• All four of our divisions require judges who are open minded, willing to learn,  impartial, rooted in true equality and fairness. All judges should understand their  own implicit bias and work toward ensuring that it does not stand in the way of a  just result. Each division requires judges who are experienced with an  understanding of the law and the procedure in order to maintain an orderly and  efficient courtroom. Each Division requires judges who possess a temperament  that demonstrates respect for all litigants, their position, their time and their  resources. Each Division requires judges who are committed to compassion,  empathy, equality, fairness, thoughtfulness and a devotion to the humanity in  each of us.

Your website reads “I believe we have failed to address the lack of opportunity and a  lack of a social infrastructure as significant contributing causes of criminal behavior.”  Please explain how a judge can create opportunity and promote social infrastructure in  court proceedings. 

In the short term, how a judge sentences or determines whether to incarcerate  affects the destabilization of opportunity and infrastructure for a defendant, the  defendant’s spouse or partner, the defendant’s children, and the community as a  whole. The penalties associated with incarceration and conviction extend far  beyond the penalty that the system imposes. Incarceration and a conviction  often place limitations on one’s ability to obtain employment, to obtain  professional licenses, to maximize earning potential, to live in certain  communities and to escape poverty. These limitations create a likelihood for re offense and the cycle of recidivism continues with no end in sight. We need to  be more thoughtful in our approach to sentencing with the understanding that a  just justice system should not engage in a process that actively and knowingly  perpetuates this cycle of recidivism. Our focus should be on investing in people rather than institutions. Our focus should be on building people up for success  rather than setting them up for failure.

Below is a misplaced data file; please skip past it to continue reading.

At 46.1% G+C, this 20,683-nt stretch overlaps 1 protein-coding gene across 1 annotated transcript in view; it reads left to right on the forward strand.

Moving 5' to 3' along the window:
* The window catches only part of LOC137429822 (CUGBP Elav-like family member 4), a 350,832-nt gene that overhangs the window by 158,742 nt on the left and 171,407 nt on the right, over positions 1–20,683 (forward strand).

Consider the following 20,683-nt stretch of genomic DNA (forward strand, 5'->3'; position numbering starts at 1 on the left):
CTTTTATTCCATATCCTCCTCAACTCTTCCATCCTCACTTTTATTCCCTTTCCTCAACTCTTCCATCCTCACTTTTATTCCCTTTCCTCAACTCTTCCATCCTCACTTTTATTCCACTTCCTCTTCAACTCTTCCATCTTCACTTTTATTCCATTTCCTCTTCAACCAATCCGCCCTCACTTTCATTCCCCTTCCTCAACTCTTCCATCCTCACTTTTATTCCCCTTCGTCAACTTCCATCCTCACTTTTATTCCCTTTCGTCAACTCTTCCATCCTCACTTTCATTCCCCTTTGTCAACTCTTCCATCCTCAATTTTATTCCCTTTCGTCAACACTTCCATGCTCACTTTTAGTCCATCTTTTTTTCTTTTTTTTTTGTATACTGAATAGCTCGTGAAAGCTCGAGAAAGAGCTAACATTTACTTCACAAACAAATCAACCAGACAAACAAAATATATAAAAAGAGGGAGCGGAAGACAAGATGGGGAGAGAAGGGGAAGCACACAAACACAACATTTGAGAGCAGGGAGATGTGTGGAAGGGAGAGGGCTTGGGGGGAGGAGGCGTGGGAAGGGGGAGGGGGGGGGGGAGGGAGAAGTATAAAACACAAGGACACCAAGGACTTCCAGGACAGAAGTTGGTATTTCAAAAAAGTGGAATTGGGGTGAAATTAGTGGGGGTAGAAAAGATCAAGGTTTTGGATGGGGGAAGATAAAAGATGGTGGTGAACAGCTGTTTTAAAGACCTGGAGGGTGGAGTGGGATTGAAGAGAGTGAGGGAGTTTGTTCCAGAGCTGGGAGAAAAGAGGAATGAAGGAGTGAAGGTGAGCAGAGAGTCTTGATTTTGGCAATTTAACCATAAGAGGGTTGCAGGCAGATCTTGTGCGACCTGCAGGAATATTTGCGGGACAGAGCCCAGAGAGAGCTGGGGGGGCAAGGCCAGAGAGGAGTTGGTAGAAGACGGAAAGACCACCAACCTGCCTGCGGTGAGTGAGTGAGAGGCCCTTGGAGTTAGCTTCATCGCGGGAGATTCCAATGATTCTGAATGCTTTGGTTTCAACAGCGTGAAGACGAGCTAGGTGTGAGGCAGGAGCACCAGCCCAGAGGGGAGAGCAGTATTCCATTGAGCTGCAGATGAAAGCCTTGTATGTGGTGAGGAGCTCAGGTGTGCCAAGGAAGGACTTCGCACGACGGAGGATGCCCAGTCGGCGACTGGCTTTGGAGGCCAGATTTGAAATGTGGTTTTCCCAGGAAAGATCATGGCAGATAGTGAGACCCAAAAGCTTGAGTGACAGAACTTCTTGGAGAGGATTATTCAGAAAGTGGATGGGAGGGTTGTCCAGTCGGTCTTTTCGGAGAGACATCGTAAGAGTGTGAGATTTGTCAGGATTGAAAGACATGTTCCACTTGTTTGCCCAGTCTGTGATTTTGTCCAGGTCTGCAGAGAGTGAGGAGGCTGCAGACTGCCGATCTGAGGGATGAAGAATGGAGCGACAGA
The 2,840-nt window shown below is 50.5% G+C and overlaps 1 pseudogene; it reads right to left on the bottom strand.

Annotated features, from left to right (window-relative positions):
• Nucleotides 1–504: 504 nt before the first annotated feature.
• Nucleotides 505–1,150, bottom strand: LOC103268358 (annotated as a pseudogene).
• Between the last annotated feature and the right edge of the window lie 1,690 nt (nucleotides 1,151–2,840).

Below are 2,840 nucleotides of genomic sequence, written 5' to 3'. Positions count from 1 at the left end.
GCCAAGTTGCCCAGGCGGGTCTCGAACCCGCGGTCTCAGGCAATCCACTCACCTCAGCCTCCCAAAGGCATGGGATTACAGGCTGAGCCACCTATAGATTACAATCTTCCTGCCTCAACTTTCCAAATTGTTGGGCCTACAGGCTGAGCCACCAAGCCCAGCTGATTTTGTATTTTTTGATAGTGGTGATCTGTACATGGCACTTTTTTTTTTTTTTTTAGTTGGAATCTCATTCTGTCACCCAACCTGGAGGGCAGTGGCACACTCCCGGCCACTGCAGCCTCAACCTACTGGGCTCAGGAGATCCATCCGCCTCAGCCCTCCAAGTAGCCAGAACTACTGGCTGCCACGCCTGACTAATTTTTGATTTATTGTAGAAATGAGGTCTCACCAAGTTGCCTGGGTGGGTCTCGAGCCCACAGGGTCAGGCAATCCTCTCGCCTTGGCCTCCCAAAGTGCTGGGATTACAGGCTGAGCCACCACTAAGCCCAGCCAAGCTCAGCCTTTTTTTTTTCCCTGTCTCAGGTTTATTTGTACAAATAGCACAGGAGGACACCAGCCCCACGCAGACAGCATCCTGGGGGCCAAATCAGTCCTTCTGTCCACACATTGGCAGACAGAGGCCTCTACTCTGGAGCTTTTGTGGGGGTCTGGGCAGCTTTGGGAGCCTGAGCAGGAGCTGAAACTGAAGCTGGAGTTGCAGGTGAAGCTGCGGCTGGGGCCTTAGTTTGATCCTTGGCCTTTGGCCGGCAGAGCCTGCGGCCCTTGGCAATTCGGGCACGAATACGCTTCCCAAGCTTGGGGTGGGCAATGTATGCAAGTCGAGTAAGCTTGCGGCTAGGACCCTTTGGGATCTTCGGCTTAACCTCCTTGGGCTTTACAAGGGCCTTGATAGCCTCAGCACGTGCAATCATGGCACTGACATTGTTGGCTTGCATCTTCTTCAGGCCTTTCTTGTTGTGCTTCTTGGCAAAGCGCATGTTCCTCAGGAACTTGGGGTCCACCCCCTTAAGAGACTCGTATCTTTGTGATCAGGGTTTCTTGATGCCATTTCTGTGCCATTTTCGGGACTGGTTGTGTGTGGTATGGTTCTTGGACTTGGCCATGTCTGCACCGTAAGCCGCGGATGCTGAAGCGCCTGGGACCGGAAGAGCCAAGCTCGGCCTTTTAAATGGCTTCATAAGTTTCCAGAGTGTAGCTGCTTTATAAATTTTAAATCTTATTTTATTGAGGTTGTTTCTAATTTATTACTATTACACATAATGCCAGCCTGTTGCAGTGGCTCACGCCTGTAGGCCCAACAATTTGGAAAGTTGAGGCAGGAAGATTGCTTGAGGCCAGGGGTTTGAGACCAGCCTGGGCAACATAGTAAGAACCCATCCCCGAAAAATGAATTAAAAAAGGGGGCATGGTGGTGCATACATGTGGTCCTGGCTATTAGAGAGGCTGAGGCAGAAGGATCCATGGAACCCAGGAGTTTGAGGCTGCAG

In the long term, our diversion programs must be expanded. Currently, in  Allegheny County we have at least five diversion courts. They are

  • Mental Health Court which deals with individuals with a mental health  diagnosis;
  • Drug Court which deals with individuals with substance use disorder; o DUI Court which deals with alcoholism;
  • Veterans’ Court which deals with individuals with PTSD from military  service;
  • and PRIDE Court which deals with individuals engaged in prostitution. • All of these programs are steps in the right direction. They have identified an  underlying cause that has contributed to criminal behavior that is worthy of  resources and diversion from incarceration. However, our current system has  failed in three very specific ways.